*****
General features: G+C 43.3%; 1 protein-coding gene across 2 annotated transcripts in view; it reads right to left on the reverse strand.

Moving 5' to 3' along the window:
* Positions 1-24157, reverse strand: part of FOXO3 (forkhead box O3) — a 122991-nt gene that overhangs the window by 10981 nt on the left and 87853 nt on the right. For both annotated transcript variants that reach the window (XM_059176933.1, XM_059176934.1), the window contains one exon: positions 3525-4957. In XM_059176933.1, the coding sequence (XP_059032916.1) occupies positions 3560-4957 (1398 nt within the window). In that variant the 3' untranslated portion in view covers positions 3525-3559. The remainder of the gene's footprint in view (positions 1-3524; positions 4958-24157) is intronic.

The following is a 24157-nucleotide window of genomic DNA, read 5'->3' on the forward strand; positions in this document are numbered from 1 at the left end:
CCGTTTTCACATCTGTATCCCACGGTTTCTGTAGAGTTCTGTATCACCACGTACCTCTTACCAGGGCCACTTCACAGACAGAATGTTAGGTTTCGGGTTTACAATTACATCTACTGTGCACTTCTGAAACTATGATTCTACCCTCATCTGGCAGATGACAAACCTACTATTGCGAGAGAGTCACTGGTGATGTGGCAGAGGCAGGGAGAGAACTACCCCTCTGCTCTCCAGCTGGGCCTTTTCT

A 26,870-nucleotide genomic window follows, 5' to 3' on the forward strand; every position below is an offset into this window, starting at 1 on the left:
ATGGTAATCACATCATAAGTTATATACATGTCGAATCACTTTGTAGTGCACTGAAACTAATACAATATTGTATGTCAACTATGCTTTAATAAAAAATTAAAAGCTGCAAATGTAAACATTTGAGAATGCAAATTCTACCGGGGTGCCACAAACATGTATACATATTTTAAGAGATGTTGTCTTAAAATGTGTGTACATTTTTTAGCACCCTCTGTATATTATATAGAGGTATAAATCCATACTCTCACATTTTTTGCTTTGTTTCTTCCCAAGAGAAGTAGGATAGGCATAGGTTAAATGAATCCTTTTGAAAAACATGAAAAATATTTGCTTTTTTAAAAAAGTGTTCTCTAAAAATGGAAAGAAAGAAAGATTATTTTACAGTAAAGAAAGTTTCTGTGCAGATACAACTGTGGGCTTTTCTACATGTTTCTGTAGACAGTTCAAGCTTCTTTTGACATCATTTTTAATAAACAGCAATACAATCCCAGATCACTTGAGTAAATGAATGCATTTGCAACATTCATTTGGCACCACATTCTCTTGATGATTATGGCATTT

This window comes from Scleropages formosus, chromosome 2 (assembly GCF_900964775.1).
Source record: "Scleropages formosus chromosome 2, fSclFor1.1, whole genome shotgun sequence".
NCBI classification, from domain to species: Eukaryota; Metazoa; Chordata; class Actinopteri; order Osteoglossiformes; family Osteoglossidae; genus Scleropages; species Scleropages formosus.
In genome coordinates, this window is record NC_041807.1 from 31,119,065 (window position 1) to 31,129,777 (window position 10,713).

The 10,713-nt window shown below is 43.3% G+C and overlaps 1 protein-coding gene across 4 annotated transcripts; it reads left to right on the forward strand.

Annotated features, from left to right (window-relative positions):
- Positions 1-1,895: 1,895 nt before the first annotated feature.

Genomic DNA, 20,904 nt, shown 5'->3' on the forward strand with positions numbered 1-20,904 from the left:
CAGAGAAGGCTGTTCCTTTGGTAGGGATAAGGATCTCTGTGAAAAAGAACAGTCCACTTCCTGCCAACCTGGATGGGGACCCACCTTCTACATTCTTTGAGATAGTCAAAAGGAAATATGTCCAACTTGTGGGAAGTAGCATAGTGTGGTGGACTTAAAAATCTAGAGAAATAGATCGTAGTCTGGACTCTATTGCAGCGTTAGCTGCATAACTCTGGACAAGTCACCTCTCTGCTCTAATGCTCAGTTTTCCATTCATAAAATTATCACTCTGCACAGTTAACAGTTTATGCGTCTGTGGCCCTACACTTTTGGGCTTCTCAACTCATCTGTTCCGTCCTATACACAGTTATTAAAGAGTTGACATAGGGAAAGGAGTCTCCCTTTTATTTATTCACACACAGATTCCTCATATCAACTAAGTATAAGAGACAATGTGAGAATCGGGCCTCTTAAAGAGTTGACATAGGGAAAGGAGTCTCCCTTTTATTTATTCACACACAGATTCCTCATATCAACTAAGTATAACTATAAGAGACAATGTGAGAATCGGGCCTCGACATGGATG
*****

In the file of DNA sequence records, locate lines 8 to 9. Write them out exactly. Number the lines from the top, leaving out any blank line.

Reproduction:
This window comes from Scleropages formosus, chromosome 2 (assembly GCF_900964775.1).
Source record: "Scleropages formosus chromosome 2, fSclFor1.1, whole genome shotgun sequence".